When Capcom released Street Fighter II to the arcade market, they could not have known the massive impact it would still be having fifteen years later. Street Fighter II is arguably the best arcade fighting game ever made and the fact that fifteen years later it still manages to draw a crowd is quite an achievement for the developers. To commemorate the fifteen year anniversary of the franchise, Capcom has released a compilation pack for Xbox containing Street Fighter III and Hyper Street Fighter II at a fairly budget price to thank the fans for the success and to perhaps bring in some new people to the franchise.
The first thing you will notice about the game is that it is a complete port of the home games and not the arcade versions. This means that all the extra options which were added for the home version are on offer in the game which adds even more longevity to the title. The story behind Street Fighter II is very vague and shallow and was never deeply explored in the actual games themselves. Each of the characters has their own storyline to complete but don't expect an epic ending, remember this is not only a fighting game we are talking about, but a game ported from the arcade where the developers would have expected not many people to reach that far with many characters.
Street Fighter II, or more specifically Hyper Street Fighter II is what many arcade fighting games have strived to achieve for so long. The mix of fighting moves with characters from many different backgrounds and therefore styles of fighting proved to be what made Street Fighter II one of the most successful fighting games ever made. Like every fighting game you choose from a wide variety of characters and progressively work through each one until you reach the final boss character. Hyper Street Fighter II contains all the characters added such as Cammie from Super Street Fighter II and also lets you fight as the champion characters such as Balrog.
Street Fighter Third Strike is the third game in the series and never took off as much as the second game. The second game is really what put the franchise on the map but because it was overlooked quite a bit in comparison to Street Fighter II, the inclusion is all the more worthwhile. Despite the fact it was overlooked it did improve upon the formula quite well and added a bevy of new characters to play with such as Alex and Makato but also brings the favourites back such as Ryu and Ken.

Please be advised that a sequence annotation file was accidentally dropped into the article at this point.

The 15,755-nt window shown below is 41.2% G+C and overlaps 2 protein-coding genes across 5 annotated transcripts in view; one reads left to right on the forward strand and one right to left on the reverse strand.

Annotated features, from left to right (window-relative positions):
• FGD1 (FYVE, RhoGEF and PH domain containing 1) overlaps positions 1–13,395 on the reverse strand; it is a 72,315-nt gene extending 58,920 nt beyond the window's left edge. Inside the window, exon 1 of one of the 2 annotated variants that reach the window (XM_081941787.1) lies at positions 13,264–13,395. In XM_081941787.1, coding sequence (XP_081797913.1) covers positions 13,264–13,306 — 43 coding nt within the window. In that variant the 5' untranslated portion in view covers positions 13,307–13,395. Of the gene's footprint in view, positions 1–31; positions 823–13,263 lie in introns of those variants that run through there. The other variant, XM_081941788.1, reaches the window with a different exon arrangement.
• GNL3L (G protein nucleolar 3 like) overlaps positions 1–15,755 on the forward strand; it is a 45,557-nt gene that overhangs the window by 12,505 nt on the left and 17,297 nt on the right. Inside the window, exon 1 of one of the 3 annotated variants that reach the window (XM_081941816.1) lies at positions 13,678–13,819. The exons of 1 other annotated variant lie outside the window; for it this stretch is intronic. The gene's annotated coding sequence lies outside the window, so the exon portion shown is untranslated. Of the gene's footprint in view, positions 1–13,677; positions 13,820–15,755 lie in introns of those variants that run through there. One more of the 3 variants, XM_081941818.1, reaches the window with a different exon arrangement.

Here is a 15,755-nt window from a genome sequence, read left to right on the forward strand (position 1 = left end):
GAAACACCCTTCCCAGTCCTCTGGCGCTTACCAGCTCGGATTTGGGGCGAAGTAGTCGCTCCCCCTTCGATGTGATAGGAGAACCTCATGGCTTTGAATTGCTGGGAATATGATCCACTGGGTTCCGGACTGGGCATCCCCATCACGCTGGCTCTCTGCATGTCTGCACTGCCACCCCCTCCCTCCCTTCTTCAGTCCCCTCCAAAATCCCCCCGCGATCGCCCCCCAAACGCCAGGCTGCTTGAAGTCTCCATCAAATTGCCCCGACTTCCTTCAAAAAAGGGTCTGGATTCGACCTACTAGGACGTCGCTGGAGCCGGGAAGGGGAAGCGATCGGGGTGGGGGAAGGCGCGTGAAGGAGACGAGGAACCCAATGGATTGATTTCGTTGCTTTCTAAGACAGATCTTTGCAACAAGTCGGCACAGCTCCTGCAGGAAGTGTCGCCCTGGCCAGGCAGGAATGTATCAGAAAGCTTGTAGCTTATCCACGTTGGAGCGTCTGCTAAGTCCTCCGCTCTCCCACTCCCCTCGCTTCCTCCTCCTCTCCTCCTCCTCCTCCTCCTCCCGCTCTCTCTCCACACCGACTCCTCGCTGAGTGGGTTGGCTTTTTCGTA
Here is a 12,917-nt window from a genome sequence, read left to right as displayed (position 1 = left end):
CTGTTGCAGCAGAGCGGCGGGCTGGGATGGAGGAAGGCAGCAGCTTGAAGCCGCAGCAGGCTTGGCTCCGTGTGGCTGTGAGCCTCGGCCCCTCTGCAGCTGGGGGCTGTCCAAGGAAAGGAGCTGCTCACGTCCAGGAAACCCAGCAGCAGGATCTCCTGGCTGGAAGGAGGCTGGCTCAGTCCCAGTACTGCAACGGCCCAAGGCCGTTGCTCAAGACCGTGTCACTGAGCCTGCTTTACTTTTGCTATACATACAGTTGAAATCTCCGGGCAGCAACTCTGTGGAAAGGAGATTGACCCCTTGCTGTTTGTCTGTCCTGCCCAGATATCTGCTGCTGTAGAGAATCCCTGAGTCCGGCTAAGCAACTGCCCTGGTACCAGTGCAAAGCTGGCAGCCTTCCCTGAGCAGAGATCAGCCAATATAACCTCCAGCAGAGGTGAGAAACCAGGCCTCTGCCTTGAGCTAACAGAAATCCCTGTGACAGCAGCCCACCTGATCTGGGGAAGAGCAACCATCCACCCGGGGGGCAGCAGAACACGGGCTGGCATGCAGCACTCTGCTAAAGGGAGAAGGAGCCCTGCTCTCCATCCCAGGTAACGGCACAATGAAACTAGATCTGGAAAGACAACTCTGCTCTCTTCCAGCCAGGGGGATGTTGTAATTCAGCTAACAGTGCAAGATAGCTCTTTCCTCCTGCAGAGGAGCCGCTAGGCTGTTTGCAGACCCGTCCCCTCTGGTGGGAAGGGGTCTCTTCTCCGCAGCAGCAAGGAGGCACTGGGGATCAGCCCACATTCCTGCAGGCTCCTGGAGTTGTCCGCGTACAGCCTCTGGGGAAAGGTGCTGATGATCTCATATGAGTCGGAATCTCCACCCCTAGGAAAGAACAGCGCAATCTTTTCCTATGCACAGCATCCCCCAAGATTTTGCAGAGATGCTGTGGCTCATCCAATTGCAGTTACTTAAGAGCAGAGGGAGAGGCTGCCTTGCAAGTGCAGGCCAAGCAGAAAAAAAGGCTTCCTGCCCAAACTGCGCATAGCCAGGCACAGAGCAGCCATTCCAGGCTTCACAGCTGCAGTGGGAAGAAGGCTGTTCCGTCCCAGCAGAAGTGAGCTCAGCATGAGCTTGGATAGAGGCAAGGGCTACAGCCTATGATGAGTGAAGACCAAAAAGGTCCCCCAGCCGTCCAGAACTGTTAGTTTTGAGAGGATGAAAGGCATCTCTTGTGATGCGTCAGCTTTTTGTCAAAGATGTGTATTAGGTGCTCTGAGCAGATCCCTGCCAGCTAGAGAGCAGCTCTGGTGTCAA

The first major change is that each character has three different special moves to choose from when selecting the character. Another major change is that the game feels a lot quicker than that of Street Fighter II and thus the action is quicker and reflexes need to be sharper. Another major change is that the game offers you two characters to choose from before each fight. The returning characters have had a bit of a makeover as well. They may have kept their looks and special moves, their backgrounds have changed and from the new characters you will find a wider variety such as fighting in the desert during sunset and in Hong Kong during a shower of rain. The bonus games which were removed from Street Fighter II return with characters being tasked with activities such as destroying a car and parrying basketballs.
Other than the two games, the anniversary edition also contains a wide variety of extras for those who have followed the game since it first came out. The developers have included a wide variety of nostalgic items such as every single introduction movie made for most of the Street Fighter II arcade machines, the music featured in every game and the Street Fighter II anime movie in full. One disappointment is a lack of concept art or really something that has not been accessible until now, the music has always been there as has the introduction sequences. It's still better than nothing however.
Visually the game's differ quite significantly in terms of graphics and detail. Street Fighter II in comparison to third strike looks old and dated, but it is definitely a game which shows why gameplay is usually more important than graphics in quality games. Third strike may look better and the gameplay stacks up but Street Fighter II just seems to offer better gameplay by a small margin. The game also features online play but one disappointing aspect with the game is that to find players you have to be in each individual game. You can't be in the Street Fighter II side of the game, and find players to jump into Street Fighter Third Strike with so you have to guess which game is more popular at the time you want to play.
Street Fighter Anniversary Collection offers fans of the series a chance to relive all their famous battles and to get a bit of nostalgic content along with it. The online play is an excellent addition to the already superb franchise and really anyone looking for a decent online fighting game, needs to check this game out.
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